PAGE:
How Software Developers Use Social Collaboration in the Agile Age

By Darryl K. Taft  |  Posted 2014-07-07 Print this article Print
social collaboration in Agile development

Microsoft also provides a code review tool that allows you to initiate a code review before you check something in and take that through a series of reviews with people and they can comment on that code and approve it. This creates a workflow that is collaborative. Microsoft also provides a lightweight code commenting feature that enables developers to annotate their code and share it with others.

"It's powerful because it creates an interactive time-shifted conversation," Bjork said. "You can see who has made different comments on the code over a timeline, and you can learn from that. That lightweight ability to enter a piece of code and mark it up is really powerful for developers and is a great collaboration tool."

Other major vendors, such as IBM, do things in a similar manner. However IBM employs its own collaborative development environment, Rational Team Concert, along with its social business tool, IBM Connections.

"What happens is, every time a new product is created, we associate that with a community in Connections," IBM's Benitez said. "That way, developers can interact seamlessly. We've become more agile because the sales people or the field teams can post questions on Connections and the developers can get answers directly from the platform where they live. They live and die inside Rational Team Concert," he said. "We also use Connections to create a community of developers where they can all communicate with each other, ask questions, share best practices and share tips and code," Benitez said.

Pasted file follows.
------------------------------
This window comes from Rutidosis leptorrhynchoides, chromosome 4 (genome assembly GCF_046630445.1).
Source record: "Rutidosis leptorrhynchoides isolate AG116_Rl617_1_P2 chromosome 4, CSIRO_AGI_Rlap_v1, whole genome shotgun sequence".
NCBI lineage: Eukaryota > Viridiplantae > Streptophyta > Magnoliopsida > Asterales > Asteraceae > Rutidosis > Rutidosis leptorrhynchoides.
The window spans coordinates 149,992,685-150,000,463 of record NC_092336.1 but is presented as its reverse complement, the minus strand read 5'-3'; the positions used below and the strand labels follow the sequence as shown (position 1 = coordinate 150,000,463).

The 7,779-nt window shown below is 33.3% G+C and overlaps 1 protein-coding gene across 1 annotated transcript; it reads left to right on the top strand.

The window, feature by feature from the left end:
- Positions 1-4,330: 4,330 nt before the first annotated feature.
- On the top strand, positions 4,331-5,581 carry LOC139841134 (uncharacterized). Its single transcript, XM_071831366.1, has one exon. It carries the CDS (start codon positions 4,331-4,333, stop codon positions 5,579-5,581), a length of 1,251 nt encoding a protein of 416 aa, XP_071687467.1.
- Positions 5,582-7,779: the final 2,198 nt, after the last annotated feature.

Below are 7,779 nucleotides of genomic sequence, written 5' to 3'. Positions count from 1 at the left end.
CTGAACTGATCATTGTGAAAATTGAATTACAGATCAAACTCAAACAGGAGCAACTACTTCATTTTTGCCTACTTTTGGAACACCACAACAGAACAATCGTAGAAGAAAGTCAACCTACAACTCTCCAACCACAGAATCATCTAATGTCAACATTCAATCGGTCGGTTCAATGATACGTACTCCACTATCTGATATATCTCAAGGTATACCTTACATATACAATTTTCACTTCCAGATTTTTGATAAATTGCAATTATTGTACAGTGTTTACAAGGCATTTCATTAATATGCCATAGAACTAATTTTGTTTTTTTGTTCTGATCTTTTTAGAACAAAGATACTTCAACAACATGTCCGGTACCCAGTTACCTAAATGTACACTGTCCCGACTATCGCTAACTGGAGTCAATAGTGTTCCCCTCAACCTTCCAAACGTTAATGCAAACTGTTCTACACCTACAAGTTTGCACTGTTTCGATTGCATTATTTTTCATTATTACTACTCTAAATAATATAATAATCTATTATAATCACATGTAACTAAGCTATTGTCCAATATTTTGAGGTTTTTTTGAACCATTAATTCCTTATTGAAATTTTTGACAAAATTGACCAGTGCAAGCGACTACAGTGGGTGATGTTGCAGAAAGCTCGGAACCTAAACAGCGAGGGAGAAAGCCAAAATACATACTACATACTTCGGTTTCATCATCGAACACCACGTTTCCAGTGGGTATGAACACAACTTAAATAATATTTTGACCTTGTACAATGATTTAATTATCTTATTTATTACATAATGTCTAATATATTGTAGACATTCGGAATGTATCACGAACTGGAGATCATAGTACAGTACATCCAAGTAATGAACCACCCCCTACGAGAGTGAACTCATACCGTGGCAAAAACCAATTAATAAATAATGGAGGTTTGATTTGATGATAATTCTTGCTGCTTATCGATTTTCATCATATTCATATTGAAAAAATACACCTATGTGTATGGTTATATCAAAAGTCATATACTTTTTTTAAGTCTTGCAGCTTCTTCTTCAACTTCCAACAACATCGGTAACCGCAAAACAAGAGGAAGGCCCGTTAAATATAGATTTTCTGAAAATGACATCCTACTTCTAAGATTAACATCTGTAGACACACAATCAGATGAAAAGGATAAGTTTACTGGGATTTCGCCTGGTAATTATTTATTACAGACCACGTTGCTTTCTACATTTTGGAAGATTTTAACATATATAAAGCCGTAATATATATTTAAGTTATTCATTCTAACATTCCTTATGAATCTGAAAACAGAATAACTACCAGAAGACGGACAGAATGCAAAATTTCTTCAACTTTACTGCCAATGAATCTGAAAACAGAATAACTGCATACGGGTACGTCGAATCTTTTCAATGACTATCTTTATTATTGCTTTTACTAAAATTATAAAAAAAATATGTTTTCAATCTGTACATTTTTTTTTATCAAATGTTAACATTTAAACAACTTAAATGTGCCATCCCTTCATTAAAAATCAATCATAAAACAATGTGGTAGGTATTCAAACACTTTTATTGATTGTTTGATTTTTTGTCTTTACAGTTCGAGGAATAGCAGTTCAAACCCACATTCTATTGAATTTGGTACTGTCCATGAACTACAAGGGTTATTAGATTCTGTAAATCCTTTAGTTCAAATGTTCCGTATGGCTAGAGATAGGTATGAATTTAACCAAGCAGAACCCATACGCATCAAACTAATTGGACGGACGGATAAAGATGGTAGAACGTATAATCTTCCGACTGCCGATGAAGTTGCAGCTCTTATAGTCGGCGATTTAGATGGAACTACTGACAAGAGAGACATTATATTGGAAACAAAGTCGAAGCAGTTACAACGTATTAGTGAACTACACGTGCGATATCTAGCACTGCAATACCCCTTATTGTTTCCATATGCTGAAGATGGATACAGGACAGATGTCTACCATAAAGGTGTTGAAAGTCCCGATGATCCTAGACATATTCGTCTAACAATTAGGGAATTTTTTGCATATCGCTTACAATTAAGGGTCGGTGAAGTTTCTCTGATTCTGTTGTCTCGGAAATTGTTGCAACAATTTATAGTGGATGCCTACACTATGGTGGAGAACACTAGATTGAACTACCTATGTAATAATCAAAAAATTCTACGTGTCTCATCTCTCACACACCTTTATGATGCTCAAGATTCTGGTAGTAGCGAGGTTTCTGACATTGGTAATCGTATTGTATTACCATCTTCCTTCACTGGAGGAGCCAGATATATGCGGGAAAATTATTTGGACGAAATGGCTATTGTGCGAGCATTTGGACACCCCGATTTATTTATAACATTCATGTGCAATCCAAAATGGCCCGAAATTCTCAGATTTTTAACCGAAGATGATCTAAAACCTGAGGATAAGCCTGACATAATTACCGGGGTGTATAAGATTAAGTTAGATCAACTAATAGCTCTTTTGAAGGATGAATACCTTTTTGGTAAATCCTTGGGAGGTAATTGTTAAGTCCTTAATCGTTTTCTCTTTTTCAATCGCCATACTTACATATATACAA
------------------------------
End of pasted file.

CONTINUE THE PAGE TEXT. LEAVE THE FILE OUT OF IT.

Konrad Lagarde, manager of partner integrations for IBM's SmartCloud Social Business, said developers at Big Blue also use IBM Sametime to communicate with each other in real time and ask and answer questions as well as to share pieces of code in real time.

"We have large customers out there using these products for the same purpose," Benitez said.

"What's neat is it's more than just developers" who need and use these tools to collaborate, Lagarde said. "You've got the product managers, the release managers, the testers, etc. You're breaking down the barriers between these teams that were passing things over the fence before. Now everybody's in it together."

Like Kersten, Microsoft's Bjork said the movement toward Agile and open-source development has drastically changed the software development process.

"The Agile movement has pushed us to find new and better ways to help development teams," Bjork said. "And that's not just developers, but that's software engineers, that's testers, that's product owners. We want to create ways for those people to interact, collaborate and talk about their work all the time and find low-barrier-to-entry ways to do that," Bjork said.

Moreover, "the open-source movement has created a different conversation around code." he added. "Where it used to be a different conversation about protecting my IP and not letting anybody see my code before, now it's about sharing my code and getting it in the hands of others. Because I know if I get my code into the hands of other people, the code will get better."


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